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The Impact of Unemployment Insurance Extensions On Disability Insurance Application and Allowance Rates

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  • Matthew S. Rutledge

Abstract

Both unemployment insurance (UI) extensions and the availability of disability benefits have disincentive effects on job search. But UI extensions can reduce the efficiency cost of disability benefits if UI recipients delay disability application until they exhaust their unemployment benefits. This paper, the first to focus on the effect of UI extensions on disability applications, investigates whether UI eligibility, extension, and exhaustion affect the timing of disability applications and the composition of the applicant pool. Jobless individuals are significantly less likely to apply to Social Security Disability Insurance (SSDI) during UI extensions, and significantly more likely to apply when UI is ultimately exhausted. Healthier potential applicants appear more likely to delay, as state allowance rates increase after a new UI extension. Simulations find that a 13-week UI extension decreases SSDI and Medicare costs, offsetting about half of the increase in UI payments; this suggests that the benefits of UI extensions may be understated — permanent disability benefits are diverted to shorter-run unemployment benefits and, potentially, new jobs, while easing the burden on the nearly insolvent SSDI Trust Fund.

Suggested Citation

  • Matthew S. Rutledge, 2013. "The Impact of Unemployment Insurance Extensions On Disability Insurance Application and Allowance Rates," Working Papers 13-10, Center for Economic Studies, U.S. Census Bureau.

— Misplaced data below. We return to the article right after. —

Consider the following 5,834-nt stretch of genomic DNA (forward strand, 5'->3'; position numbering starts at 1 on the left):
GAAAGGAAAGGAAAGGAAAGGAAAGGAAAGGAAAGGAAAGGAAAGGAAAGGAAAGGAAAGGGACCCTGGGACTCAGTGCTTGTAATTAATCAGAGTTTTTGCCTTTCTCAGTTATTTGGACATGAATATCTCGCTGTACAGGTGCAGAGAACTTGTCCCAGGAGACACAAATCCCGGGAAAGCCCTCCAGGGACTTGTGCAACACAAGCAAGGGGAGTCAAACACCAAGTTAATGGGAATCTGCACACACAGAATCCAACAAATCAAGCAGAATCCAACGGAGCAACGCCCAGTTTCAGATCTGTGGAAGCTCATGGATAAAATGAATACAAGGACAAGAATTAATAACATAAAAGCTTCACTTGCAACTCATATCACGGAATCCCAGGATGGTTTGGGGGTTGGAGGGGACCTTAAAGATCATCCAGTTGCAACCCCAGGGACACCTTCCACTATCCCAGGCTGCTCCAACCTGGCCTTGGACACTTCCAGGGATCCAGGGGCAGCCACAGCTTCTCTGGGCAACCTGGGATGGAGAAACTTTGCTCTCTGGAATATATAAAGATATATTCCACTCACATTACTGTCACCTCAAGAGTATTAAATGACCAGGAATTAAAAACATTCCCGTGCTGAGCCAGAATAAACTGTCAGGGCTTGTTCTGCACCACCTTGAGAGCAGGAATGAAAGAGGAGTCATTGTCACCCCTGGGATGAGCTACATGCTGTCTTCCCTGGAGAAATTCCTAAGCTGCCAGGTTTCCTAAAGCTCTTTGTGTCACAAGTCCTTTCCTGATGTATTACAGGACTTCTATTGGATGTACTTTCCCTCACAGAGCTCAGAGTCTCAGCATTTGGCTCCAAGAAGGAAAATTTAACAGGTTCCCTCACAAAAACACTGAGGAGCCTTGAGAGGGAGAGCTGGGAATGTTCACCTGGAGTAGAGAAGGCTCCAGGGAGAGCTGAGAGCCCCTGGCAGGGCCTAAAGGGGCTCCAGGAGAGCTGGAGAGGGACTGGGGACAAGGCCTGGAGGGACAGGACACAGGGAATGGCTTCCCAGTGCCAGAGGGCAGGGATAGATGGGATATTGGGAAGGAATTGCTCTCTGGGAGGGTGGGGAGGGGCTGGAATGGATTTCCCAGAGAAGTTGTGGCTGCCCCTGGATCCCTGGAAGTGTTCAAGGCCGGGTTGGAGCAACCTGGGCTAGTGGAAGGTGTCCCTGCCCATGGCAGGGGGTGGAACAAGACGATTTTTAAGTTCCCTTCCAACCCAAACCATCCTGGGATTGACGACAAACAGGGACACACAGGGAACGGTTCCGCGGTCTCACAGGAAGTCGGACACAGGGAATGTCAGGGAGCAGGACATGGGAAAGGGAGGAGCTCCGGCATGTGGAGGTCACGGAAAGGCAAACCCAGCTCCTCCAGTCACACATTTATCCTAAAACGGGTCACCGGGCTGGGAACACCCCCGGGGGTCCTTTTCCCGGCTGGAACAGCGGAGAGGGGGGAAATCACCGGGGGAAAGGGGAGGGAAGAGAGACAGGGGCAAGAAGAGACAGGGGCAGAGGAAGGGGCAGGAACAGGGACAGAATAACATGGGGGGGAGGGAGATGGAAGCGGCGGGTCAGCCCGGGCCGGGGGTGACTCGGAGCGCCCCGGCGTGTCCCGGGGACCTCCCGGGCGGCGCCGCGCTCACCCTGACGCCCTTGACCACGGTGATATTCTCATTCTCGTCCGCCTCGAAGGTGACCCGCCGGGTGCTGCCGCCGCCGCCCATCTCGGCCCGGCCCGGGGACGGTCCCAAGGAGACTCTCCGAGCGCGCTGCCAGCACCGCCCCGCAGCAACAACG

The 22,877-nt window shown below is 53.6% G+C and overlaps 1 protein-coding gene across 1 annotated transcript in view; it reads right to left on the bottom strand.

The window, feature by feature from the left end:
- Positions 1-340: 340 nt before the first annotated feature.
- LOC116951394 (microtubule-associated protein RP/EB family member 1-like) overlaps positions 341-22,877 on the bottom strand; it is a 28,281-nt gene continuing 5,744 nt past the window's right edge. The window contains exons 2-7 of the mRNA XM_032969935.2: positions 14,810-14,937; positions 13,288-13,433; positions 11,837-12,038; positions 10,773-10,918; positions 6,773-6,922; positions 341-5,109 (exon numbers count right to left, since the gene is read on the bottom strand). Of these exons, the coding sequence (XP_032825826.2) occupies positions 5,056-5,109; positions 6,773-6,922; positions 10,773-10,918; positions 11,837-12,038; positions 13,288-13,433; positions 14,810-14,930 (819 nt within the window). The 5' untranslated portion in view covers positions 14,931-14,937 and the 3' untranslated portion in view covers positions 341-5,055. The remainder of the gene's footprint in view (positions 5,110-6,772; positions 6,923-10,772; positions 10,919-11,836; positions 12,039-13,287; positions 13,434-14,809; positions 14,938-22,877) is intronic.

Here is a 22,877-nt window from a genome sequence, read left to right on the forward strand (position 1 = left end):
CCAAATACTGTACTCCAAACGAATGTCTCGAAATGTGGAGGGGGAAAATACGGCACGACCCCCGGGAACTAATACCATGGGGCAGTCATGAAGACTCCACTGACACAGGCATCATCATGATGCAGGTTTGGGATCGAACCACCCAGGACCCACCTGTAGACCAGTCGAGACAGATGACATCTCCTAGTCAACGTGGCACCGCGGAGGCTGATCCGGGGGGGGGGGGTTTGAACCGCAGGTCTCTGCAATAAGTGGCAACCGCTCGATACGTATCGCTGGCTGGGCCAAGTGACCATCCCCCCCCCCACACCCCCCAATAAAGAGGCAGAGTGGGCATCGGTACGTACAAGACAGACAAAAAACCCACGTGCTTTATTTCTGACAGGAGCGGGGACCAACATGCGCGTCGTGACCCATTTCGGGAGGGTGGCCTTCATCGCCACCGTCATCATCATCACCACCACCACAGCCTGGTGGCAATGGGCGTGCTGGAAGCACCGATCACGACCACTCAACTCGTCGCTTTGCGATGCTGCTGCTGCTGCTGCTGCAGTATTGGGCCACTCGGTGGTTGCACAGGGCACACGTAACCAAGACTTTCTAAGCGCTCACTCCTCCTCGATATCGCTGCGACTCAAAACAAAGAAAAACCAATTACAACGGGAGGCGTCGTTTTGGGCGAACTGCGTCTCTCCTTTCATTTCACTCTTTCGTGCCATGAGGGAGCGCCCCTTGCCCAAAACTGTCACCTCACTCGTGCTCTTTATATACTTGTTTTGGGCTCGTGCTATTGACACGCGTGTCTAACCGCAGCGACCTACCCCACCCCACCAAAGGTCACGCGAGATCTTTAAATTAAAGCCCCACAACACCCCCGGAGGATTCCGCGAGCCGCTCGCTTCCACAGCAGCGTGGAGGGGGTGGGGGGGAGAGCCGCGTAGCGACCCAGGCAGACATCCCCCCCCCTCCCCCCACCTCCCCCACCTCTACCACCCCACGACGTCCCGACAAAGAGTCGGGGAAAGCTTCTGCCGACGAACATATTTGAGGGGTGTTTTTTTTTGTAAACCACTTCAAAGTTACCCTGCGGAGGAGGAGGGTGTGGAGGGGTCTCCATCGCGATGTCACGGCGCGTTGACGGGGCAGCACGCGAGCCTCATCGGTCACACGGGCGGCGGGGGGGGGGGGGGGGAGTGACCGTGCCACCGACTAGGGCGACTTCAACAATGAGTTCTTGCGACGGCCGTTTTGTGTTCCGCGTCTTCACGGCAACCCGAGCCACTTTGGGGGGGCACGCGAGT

• Handle: RePEc:cen:wpaper:13-10
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    File URL: https://www2.census.gov/ces/wp/2013/CES-WP-13-10.pdf
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    References listed on IDEAS

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    1. Norma B. Coe & Kelly Haverstick & Alicia H. Munnell & Anthony Webb, 2011. "What Explains State Variation in SSDI Application Rates?," Working Papers, Center for Retirement Research at Boston College wp2011-23, Center for Retirement Research, revised Nov 2011.
    2. Chen, Susan & van der Klaauw, Wilbert, 2008. "The work disincentive effects of the disability insurance program in the 1990s," Journal of Econometrics, Elsevier, vol. 142(2), pages 757-784, February.
    3. Bound, John & Burkhauser, Richard V., 1999. "Economic analysis of transfer programs targeted on people with disabilities," Handbook of Labor Economics,in: O. Ashenfelter & D. Card (ed.), Handbook of Labor Economics, edition 1, volume 3, chapter 51, pages 3417-3528 Elsevier.
    4. Erica L. Groshen & Simon M. Potter, 2003. "Has structural change contributed to a jobless recovery?," Current Issues in Economics and Finance, Federal Reserve Bank of New York, vol. 9(Aug).
    5. Pellizzari, Michele, 2006. "Unemployment duration and the interactions between unemployment insurance and social assistance," Labour Economics, Elsevier, vol. 13(6), pages 773-798, December.
    6. Roed, Knut & Zhang, Tao, 2005. "Unemployment duration and economic incentives--a quasi random-assignment approach," European Economic Review, Elsevier, vol. 49(7), pages 1799-1825, October.
    7. Nicole Maestas & Kathleen J. Mullen & Alexander Strand, 2013. "Does Disability Insurance Receipt Discourage Work? Using Examiner Assignment to Estimate Causal Effects of SSDI Receipt," American Economic Review, American Economic Association, vol. 103(5), pages 1797-1829, August.
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